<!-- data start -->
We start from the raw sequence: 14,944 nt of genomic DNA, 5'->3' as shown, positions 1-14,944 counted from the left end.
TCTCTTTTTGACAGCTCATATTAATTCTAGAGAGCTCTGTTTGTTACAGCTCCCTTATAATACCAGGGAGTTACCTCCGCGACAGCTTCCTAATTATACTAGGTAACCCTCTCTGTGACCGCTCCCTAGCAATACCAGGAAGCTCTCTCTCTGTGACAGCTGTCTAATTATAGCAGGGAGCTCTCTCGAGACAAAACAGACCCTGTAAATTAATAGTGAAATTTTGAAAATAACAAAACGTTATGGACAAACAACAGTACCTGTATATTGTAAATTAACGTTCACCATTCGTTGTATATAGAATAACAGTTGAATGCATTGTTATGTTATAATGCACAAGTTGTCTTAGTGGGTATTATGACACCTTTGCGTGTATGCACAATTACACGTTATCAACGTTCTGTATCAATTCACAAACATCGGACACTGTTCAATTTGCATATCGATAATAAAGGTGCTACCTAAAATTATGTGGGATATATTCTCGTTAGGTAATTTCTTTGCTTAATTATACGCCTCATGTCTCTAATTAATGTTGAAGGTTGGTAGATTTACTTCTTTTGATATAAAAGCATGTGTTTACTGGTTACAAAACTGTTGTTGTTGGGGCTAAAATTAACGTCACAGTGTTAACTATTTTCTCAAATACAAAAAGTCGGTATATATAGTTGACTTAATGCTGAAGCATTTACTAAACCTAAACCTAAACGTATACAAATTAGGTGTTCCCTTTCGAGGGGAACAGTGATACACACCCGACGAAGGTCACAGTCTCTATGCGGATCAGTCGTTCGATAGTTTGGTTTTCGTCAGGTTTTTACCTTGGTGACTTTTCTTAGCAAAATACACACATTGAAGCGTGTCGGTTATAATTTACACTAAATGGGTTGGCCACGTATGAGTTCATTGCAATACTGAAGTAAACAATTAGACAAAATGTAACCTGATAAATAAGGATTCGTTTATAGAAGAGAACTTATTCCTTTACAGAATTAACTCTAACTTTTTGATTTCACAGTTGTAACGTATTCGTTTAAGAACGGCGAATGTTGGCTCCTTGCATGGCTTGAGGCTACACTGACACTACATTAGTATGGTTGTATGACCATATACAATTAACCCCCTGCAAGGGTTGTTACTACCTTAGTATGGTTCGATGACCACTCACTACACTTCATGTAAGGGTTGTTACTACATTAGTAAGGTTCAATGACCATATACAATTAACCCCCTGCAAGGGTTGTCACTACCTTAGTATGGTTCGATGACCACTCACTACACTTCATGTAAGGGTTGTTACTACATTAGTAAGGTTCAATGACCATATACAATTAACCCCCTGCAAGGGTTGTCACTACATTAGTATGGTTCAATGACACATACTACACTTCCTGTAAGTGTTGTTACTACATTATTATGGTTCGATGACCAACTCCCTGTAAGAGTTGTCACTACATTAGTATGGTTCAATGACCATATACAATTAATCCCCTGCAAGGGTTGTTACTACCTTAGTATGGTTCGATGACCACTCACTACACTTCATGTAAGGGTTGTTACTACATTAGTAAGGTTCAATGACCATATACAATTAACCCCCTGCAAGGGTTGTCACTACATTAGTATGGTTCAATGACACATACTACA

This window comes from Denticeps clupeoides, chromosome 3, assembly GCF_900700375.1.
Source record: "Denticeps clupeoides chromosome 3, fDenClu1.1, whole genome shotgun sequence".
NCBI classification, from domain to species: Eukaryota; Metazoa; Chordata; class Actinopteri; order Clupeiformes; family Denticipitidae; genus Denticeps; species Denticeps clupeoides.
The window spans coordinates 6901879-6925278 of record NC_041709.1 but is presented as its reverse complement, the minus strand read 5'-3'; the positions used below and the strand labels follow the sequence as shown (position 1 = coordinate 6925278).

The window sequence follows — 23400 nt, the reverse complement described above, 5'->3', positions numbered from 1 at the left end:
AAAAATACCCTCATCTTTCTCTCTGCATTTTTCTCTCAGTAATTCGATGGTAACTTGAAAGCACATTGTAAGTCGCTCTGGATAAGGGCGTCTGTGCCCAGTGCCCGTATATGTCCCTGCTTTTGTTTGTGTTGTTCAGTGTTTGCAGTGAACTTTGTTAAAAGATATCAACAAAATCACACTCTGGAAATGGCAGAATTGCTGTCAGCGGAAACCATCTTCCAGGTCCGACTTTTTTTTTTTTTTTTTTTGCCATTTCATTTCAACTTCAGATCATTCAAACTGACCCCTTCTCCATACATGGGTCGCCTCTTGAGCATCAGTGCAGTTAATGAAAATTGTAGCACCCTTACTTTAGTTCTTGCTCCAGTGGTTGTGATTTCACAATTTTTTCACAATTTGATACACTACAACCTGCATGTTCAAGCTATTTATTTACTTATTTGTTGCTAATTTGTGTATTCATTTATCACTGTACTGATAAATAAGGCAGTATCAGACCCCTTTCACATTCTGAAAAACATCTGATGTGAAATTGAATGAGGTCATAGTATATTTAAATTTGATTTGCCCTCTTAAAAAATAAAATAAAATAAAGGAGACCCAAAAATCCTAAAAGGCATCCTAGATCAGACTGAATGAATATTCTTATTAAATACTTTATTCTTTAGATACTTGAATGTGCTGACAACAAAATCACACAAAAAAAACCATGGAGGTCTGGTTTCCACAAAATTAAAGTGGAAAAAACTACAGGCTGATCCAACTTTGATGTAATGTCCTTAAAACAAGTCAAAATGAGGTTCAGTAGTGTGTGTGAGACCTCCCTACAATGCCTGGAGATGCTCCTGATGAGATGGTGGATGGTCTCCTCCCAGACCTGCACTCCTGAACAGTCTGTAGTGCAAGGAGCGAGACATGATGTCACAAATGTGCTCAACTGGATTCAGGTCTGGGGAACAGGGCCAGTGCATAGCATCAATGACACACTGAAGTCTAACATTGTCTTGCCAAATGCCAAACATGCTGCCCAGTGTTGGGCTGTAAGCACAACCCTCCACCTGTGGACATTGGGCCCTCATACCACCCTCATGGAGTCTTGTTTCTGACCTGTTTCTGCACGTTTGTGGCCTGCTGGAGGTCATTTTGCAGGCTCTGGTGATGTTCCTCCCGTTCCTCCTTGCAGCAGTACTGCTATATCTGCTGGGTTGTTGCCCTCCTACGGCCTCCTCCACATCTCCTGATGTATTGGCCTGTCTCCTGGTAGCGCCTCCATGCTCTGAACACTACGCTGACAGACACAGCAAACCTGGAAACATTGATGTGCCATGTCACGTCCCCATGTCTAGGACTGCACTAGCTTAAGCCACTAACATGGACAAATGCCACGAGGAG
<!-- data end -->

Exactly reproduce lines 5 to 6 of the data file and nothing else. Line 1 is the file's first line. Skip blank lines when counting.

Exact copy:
NCBI classification, from domain to species: Eukaryota; Metazoa; Chordata; class Actinopteri; order Clupeiformes; family Denticipitidae; genus Denticeps; species Denticeps clupeoides.
The window spans coordinates 6901879-6925278 of record NC_041709.1 but is presented as its reverse complement, the minus strand read 5'-3'; the positions used below and the strand labels follow the sequence as shown (position 1 = coordinate 6925278).